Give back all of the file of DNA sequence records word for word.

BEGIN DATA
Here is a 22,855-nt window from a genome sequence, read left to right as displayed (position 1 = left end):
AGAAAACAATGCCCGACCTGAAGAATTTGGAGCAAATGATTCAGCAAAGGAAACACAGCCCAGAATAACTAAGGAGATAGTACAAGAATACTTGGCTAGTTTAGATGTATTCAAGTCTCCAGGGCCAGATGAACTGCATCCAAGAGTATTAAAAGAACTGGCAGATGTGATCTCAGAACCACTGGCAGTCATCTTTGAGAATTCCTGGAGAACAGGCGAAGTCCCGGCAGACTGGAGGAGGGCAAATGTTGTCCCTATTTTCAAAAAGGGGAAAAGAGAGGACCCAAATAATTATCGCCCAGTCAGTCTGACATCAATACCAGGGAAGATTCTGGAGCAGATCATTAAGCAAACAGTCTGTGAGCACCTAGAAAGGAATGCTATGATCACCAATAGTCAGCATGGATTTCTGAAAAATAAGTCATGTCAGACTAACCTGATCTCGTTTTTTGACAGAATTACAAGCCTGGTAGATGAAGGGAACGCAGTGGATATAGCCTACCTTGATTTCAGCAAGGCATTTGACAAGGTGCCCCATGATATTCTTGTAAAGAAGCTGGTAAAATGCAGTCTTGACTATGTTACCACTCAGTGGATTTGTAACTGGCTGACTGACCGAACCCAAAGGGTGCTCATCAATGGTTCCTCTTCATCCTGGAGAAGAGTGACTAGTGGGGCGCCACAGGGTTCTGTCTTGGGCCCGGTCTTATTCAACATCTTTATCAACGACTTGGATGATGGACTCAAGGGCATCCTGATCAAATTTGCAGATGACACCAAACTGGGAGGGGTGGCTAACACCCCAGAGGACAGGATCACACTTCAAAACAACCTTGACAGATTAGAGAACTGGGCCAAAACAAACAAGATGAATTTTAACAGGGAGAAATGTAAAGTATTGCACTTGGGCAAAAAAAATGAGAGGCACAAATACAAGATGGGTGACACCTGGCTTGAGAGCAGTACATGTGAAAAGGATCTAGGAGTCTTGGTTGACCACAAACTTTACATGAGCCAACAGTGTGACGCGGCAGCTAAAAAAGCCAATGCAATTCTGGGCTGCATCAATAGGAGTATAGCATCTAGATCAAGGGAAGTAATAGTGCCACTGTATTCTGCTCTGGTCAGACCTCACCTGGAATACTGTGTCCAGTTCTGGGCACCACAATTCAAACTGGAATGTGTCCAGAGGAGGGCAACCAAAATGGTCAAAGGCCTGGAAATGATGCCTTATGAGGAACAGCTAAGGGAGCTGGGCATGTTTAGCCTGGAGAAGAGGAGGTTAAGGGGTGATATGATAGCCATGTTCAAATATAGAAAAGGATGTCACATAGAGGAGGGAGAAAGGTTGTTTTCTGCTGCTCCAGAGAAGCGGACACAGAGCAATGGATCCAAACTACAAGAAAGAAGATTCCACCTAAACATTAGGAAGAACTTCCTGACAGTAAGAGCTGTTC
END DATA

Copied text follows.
Here is a 22,855-nt window from a genome sequence, read left to right as displayed (position 1 = left end):
AGAAAACAATGCCCGACCTGAAGAATTTGGAGCAAATGATTCAGCAAAGGAAACACAGCCCAGAATAACTAAGGAGATAGTACAAGAATACTTGGCTAGTTTAGATGTATTCAAGTCTCCAGGGCCAGATGAACTGCATCCAAGAGTATTAAAAGAACTGGCAGATGTGATCTCAGAACCACTGGCAGTCATCTTTGAGAATTCCTGGAGAACAGGCGAAGTCCCGGCAGACTGGAGGAGGGCAAATGTTGTCCCTATTTTCAAAAAGGGGAAAAGAGAGGACCCAAATAATTATCGCCCAGTCAGTCTGACATCAATACCAGGGAAGATTCTGGAGCAGATCATTAAGCAAACAGTCTGTGAGCACCTAGAAAGGAATGCTATGATCACCAATAGTCAGCATGGATTTCTGAAAAATAAGTCATGTCAGACTAACCTGATCTCGTTTTTTGACAGAATTACAAGCCTGGTAGATGAAGGGAACGCAGTGGATATAGCCTACCTTGATTTCAGCAAGGCATTTGACAAGGTGCCCCATGATATTCTTGTAAAGAAGCTGGTAAAATGCAGTCTTGACTATGTTACCACTCAGTGGATTTGTAACTGGCTGACTGACCGAACCCAAAGGGTGCTCATCAATGGTTCCTCTTCATCCTGGAGAAGAGTGACTAGTGGGGCGCCACAGGGTTCTGTCTTGGGCCCGGTCTTATTCAACATCTTTATCAACGACTTGGATGATGGACTCAAGGGCATCCTGATCAAATTTGCAGATGACACCAAACTGGGAGGGGTGGCTAACACCCCAGAGGACAGGATCACACTTCAAAACAACCTTGACAGATTAGAGAACTGGGCCAAAACAAACAAGATGAATTTTAACAGGGAGAAATGTAAAGTATTGCACTTGGGCAAAAAAAATGAGAGGCACAAATACAAGATGGGTGACACCTGGCTTGAGAGCAGTACATGTGAAAAGGATCTAGGAGTCTTGGTTGACCACAAACTTTACATGAGCCAACAGTGTGACGCGGCAGCTAAAAAAGCCAATGCAATTCTGGGCTGCATCAATAGGAGTATAGCATCTAGATCAAGGGAAGTAATAGTGCCACTGTATTCTGCTCTGGTCAGACCTCACCTGGAATACTGTGTCCAGTTCTGGGCACCACAATTCAAACTGGAATGTGTCCAGAGGAGGGCAACCAAAATGGTCAAAGGCCTGGAAATGATGCCTTATGAGGAACAGCTAAGGGAGCTGGGCATGTTTAGCCTGGAGAAGAGGAGGTTAAGGGGTGATATGATAGCCATGTTCAAATATAGAAAAGGATGTCACATAGAGGAGGGAGAAAGGTTGTTTTCTGCTGCTCCAGAGAAGCGGACACAGAGCAATGGATCCAAACTACAAGAAAGAAGATTCCACCTAAACATTAGGAAGAACTTCCTGACAGTAAGAGCTGTTC